By Indiewire | Indiewire February 26, 2008 at 6:31AM
Although in my last report from the Antalya/ Eurasia Film Festival back in October 2007, I had mentioned that there were two major film festivals in Turkey, it was a comment that I had not wholly given due care. The cities of Istanbul and Ankara have for the past seven years given way to a movement and creation of the !F Istanbul Film Festival whose onus was to promote global independent films to Turkish audiences and to screen international works that would not have necessarily secured a domestic theatrical release. The main event in Istanbul took place between the 14th - 24th February and in Ankara a smaller selection of Istanbul's screenings will be held between 28th February - 2nd March.
Created and founded by two women, Pelin Turgut and Serra Ciliv, the independently financed festival showcased a wide selection of works from up and coming filmmakers to those currently established and with a program consisting of 75 features, documentaries and shorts, this year's event was enthusiastically received by both industry guests and Turkish cinephiles alike. When asked about the festival's aims, intentions and audience, Serra Ciliv and Pelin Turgut commented, "What we're trying to do is locate ourselves in Istanbul as a center where young directors from all around the world will want to come and collaborate with people from here. In that sense, it is basically the young and dynamic thing that we're aiming to create."
Continuing they added, "We're very flexible in what we screen here and young audiences in particular respond to that. Our core demographic is a younger audience who are very much in tune with what is happening in the rest of the world. It's a challenge for us."
The venues that screened the bulk of the program in Istanbul were the chain movie house theatres, AFM, and an ancient renovated Armenian church called The Hall. It was at this 19th century venue that an extensive series of interviews was held, as well as meetings and parties which included the likes of the former New Order bassist Peter Hook and former Deee-Lite's Lady Miss Kier, spinning their favorite mixes and DJ'ing the night away .
Additionally the festival newly introduced an international competition section, entitled !F Inspired, that featured 10 full length feature films plus documentaries from around the world. Its aim was to promote creative new films by emerging directors and to show films that demonstrated courageous visions, bold narratives, technical innovations and plenty of inspiration.
This year's international competition jury was presided by filmmaker Reha Erdem (Turkey) and consisted of John Cameron Mitchell (USA), Christophe Leparc (France), Perry Ogden (UK) indieWIRE's former managing editor Wendy Mitchell (USA), now at Screen in London.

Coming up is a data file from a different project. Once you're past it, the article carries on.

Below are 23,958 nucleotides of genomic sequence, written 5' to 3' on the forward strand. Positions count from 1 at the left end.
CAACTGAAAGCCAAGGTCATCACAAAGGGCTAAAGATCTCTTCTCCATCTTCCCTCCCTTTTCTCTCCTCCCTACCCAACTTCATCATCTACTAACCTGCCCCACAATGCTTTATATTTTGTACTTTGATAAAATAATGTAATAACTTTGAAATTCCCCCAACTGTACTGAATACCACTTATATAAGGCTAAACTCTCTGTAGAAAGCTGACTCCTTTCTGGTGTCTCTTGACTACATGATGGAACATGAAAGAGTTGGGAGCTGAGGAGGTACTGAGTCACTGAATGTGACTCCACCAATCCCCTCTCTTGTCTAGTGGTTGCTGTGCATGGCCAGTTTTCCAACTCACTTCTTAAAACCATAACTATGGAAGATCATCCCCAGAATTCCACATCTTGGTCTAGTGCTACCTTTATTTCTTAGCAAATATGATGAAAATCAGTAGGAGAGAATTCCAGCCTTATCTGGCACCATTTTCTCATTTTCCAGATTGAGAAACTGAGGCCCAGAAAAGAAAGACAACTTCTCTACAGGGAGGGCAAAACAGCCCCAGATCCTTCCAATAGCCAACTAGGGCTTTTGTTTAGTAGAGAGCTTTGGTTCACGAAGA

The award for Best International Film was given to the surreal and raw "Pink" directed by Alexandros Voulgaris (Greece). The film deals with the fears of a generation of disaffected youths in Greece and their search for a meaning. The Special Jury Prize was awarded to the heartbreaking documentary "Chrigu," directed by Jan Gassmen and Christian Ziorjen (Switzerland) which detailed the aforementioned director's unsuccessful fight with cancer. Both Jan Gassmen and Alexandros Voulgaris were at hand to collect their awards.
Other sections in this year's !F Istanbul Festival program included, Mexican Wave (which celebrated 2007 as the landmark year in Mexican cinema), Life in Sound (that showcased a selection of first hand perspectives on celebrated musical groups from around the world), Fantastic Films (Japanese Manga, cutting edge CGI and lyrical old school animation), Rainbow Films (the celebration of international award-winning gay, lesbian and sub cultural films), The Planet, The People (films that had an ecological and social commentary on the world that we live in today), Warped Love, The Art Of Living, !F Junior (an alternative to conventional children's cartoons that managed to be sweet and thought provoking), Insomnia (a selection of late night cult classics and horror movies) and the !F Shorts (which screened not only the latest Turkish but some internationally ground breaking short films.)
The organization and preparation for this very intimate and personal festival was very impressive and should be duly commended. It was universally agreed amongst the diverse ranging international guests that !F seriously deserves some sort of a wider recognition. Not for least that it is one of the many few European/Asian festivals to bring awareness, support and champion the independent film sector. Judging from the packed out movie theatres at many of the screenings, the eager and enthusiastic Turkish cinema-going folk have taken to !F as have I for its determination to not only remain truly independent in spirit but also in mind as well.